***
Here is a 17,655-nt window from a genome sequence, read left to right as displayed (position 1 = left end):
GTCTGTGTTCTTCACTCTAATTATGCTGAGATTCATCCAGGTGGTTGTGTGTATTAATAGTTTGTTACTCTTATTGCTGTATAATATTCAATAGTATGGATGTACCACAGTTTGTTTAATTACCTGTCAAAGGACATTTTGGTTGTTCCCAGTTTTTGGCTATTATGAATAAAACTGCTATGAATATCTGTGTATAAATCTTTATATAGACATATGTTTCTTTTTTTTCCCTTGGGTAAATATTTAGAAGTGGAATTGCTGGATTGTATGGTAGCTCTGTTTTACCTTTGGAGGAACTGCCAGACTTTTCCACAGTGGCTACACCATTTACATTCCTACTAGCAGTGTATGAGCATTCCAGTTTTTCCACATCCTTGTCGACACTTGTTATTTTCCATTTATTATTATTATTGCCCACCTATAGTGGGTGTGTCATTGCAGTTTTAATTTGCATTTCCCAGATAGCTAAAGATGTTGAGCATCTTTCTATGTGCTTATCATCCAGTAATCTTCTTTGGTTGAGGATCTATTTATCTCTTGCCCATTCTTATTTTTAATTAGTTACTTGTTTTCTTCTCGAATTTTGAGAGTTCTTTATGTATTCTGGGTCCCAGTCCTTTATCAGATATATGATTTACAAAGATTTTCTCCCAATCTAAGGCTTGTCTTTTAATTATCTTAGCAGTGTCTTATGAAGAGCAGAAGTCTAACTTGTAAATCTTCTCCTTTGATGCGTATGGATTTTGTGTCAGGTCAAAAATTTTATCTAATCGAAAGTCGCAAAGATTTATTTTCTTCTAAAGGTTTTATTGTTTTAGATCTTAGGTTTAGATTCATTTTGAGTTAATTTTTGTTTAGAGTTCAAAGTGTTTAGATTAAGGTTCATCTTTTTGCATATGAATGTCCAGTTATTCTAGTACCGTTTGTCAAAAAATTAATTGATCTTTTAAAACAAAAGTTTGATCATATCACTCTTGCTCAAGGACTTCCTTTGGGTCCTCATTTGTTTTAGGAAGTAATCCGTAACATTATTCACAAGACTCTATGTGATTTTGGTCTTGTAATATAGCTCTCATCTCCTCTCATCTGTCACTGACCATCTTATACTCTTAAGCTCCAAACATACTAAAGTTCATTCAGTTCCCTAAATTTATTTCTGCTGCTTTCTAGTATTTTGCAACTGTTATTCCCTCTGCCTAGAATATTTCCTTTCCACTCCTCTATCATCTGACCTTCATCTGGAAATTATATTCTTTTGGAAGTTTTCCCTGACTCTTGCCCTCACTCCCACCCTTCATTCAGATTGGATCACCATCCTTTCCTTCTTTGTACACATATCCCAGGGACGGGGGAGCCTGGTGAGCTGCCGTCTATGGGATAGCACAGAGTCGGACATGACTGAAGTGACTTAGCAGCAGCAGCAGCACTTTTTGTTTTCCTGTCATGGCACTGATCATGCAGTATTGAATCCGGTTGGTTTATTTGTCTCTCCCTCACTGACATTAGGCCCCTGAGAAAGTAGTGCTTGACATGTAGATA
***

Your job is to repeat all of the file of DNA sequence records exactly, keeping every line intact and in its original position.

Here is a 17,655-nt window from a genome sequence, read left to right as displayed (position 1 = left end):
GTCTGTGTTCTTCACTCTAATTATGCTGAGATTCATCCAGGTGGTTGTGTGTATTAATAGTTTGTTACTCTTATTGCTGTATAATATTCAATAGTATGGATGTACCACAGTTTGTTTAATTACCTGTCAAAGGACATTTTGGTTGTTCCCAGTTTTTGGCTATTATGAATAAAACTGCTATGAATATCTGTGTATAAATCTTTATATAGACATATGTTTCTTTTTTTTCCCTTGGGTAAATATTTAGAAGTGGAATTGCTGGATTGTATGGTAGCTCTGTTTTACCTTTGGAGGAACTGCCAGACTTTTCCACAGTGGCTACACCATTTACATTCCTACTAGCAGTGTATGAGCATTCCAGTTTTTCCACATCCTTGTCGACACTTGTTATTTTCCATTTATTATTATTATTGCCCACCTATAGTGGGTGTGTCATTGCAGTTTTAATTTGCATTTCCCAGATAGCTAAAGATGTTGAGCATCTTTCTATGTGCTTATCATCCAGTAATCTTCTTTGGTTGAGGATCTATTTATCTCTTGCCCATTCTTATTTTTAATTAGTTACTTGTTTTCTTCTCGAATTTTGAGAGTTCTTTATGTATTCTGGGTCCCAGTCCTTTATCAGATATATGATTTACAAAGATTTTCTCCCAATCTAAGGCTTGTCTTTTAATTATCTTAGCAGTGTCTTATGAAGAGCAGAAGTCTAACTTGTAAATCTTCTCCTTTGATGCGTATGGATTTTGTGTCAGGTCAAAAATTTTATCTAATCGAAAGTCGCAAAGATTTATTTTCTTCTAAAGGTTTTATTGTTTTAGATCTTAGGTTTAGATTCATTTTGAGTTAATTTTTGTTTAGAGTTCAAAGTGTTTAGATTAAGGTTCATCTTTTTGCATATGAATGTCCAGTTATTCTAGTACCGTTTGTCAAAAAATTAATTGATCTTTTAAAACAAAAGTTTGATCATATCACTCTTGCTCAAGGACTTCCTTTGGGTCCTCATTTGTTTTAGGAAGTAATCCGTAACATTATTCACAAGACTCTATGTGATTTTGGTCTTGTAATATAGCTCTCATCTCCTCTCATCTGTCACTGACCATCTTATACTCTTAAGCTCCAAACATACTAAAGTTCATTCAGTTCCCTAAATTTATTTCTGCTGCTTTCTAGTATTTTGCAACTGTTATTCCCTCTGCCTAGAATATTTCCTTTCCACTCCTCTATCATCTGACCTTCATCTGGAAATTATATTCTTTTGGAAGTTTTCCCTGACTCTTGCCCTCACTCCCACCCTTCATTCAGATTGGATCACCATCCTTTCCTTCTTTGTACACATATCCCAGGGACGGGGGAGCCTGGTGAGCTGCCGTCTATGGGATAGCACAGAGTCGGACATGACTGAAGTGACTTAGCAGCAGCAGCAGCACTTTTTGTTTTCCTGTCATGGCACTGATCATGCAGTATTGAATCCGGTTGGTTTATTTGTCTCTCCCTCACTGACATTAGGCCCCTGAGAAAGTAGTGCTTGACATGTAGATA